When devising policies the school looks to consider the academics and attendance of a diverse student body.
“Our goal with attendance policy/procedures is to maximize the number of kids in classes, day in and day out,” Paine said. “We know our best instruction comes from a teacher leading a classroom. It doesn’t come from ‘make up work,’ which is often a weak substitute for good instruction. We want all our kids to get our best instruction.”
Over the years, both Flathead and Glacier high schools have tried various attendance incentives to keep students in class and participating in discussions, small groups and hands-on activities.
Flathead has a final exam incentive that exempts students from taking them in classes where they have two or fewer absences. It also includes seniors who earn 90 percent or above in a class. Students meeting the criteria may opt, however, to take final exams to improve grades.
However, attendance incentives may also factor into a student’s decision to attend school, despite illness.
Flathead parent Stacie Hill said her child has been sick six times this year.
“And guess what, she goes to school sick. And I’ll be honest that does happen because she doesn’t want to miss, she doesn’t want the deduction in her grade,” she said.
In 2009, the district made the decision to suspend the exam incentive in order to encourage sick students to stay home to reduce the spread of illness after the district experienced an increase in the number of absences attributed to flu-like symptoms, according to a Daily Inter Lake article.
In 2014, the two high schools discussed removing the incentive in favor of a different attendance incentive called “academic catch-up days,” which at one time, both schools practiced. During academic catch-up days, eligible students are not required to attend school, but can choose to. Eligible students must have grades of 70 percent or higher in all classes, no unexcused absences and a clean discipline record. Students who are not eligible must attend school. The day is designed to let students catch up on schoolwork and receive extra tutoring or additional lab time.
After about three school years, Flathead decided to discontinue the catch-up days as they didn’t seem to be effective with the students it was hoping to target with additional help, according to Paine.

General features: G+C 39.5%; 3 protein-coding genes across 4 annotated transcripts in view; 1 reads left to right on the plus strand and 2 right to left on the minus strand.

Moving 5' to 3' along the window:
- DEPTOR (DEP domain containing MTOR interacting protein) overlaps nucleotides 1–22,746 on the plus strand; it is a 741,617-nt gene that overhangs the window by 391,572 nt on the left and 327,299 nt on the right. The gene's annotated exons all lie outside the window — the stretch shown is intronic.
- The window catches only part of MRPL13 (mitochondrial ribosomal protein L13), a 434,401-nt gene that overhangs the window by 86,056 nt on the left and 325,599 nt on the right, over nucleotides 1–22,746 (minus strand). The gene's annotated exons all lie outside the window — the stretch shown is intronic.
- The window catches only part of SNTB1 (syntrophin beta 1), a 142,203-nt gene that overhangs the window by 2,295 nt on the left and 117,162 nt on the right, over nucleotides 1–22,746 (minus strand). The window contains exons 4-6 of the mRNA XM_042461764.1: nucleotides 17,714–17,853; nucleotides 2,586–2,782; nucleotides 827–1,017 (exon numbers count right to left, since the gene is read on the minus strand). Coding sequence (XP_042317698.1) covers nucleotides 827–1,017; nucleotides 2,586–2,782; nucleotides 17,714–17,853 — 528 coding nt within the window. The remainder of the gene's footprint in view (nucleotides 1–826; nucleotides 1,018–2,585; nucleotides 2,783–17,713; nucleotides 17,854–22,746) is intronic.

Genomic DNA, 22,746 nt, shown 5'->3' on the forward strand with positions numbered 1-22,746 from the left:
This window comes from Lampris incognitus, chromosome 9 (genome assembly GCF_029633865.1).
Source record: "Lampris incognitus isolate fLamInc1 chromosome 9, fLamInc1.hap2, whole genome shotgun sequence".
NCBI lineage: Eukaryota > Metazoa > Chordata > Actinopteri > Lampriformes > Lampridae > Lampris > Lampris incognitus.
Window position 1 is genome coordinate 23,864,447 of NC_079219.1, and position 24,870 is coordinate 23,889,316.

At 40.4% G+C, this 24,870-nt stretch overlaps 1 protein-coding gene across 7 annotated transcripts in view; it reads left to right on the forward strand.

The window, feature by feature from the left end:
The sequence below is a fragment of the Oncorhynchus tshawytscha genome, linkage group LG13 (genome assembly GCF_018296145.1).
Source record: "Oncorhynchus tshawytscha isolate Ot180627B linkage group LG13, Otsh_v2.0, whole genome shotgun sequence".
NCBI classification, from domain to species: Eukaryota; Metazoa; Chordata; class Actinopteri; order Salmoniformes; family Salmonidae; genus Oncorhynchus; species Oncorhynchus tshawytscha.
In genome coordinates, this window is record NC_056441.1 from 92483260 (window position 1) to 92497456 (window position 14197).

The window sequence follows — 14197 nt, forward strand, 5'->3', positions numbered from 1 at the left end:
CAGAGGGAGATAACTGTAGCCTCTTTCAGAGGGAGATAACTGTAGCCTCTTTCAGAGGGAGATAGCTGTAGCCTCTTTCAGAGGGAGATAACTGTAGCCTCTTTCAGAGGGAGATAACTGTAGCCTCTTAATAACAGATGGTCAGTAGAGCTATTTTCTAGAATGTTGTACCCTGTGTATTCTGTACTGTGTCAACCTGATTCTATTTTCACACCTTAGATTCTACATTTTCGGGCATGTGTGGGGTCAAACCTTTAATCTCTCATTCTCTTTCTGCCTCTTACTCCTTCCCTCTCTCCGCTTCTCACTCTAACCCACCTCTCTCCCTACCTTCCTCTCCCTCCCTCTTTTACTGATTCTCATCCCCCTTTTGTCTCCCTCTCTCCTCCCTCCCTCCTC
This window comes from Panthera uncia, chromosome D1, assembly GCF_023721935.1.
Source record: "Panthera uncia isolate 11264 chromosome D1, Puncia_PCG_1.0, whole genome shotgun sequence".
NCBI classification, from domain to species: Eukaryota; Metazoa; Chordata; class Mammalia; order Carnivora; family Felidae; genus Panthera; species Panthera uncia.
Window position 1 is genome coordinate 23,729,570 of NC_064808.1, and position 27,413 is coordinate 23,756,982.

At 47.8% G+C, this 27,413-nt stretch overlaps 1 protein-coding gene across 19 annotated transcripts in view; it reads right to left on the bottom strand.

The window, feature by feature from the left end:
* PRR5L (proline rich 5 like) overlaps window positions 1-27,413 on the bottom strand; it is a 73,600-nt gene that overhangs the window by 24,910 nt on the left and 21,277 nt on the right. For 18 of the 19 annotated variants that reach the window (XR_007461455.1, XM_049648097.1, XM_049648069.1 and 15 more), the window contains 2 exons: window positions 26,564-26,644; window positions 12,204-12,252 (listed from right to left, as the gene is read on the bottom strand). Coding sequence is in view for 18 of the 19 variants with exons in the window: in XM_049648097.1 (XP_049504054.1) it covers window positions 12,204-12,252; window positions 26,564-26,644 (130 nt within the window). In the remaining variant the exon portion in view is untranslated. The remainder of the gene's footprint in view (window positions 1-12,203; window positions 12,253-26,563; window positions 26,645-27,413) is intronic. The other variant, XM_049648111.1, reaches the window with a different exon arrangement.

Social studies department head, teacher and parent Sean O’ Donnell was one of the educators who spoke in support of the policy and administration. He said it’s a policy for which administrators have made accommodations to consider issues raised.
“The other point I’d like to make as a teacher, and every teacher in the room can attest to this, there are real issues where people are sick. We also get some really interesting reasons why kids aren’t in school. I had one kid [on] Nov. 1 told me, ‘I will not be here on Mondays because I’m skiing every Monday,’ and they called in excused every Monday. Another kid told me, ‘I’m getting a haircut. I can’t be in your class.’ Those kinds of things are what we’re trying to battle here.
“I completely understand when we’re talking about a kid who has the flu, has 101-degree fever. They shouldn’t be at school. And if that’s a medical issue then you go to Michele and you say here’s what’s going on and I can tell you if you’ve looked at our attendance records Michele’s excused them.”
In speaking about the classroom engagement piece, social studies teacher Roy Antley has used the attendance policy as a debate topic for students.
“The attendance policy at Flathead has been a moving target ever since I’ve been there for 10 years now. We’ve had a lot of different approaches. I believe this is the one that has the best hope for something that is workable, that achieves the primary goal of improving student learning and performance,” Antley said, adding that he believed that parent and student fears would be assuaged through the policy review process.?
Reporter Hilary Matheson may be reached at 758-4431 or email@example.com.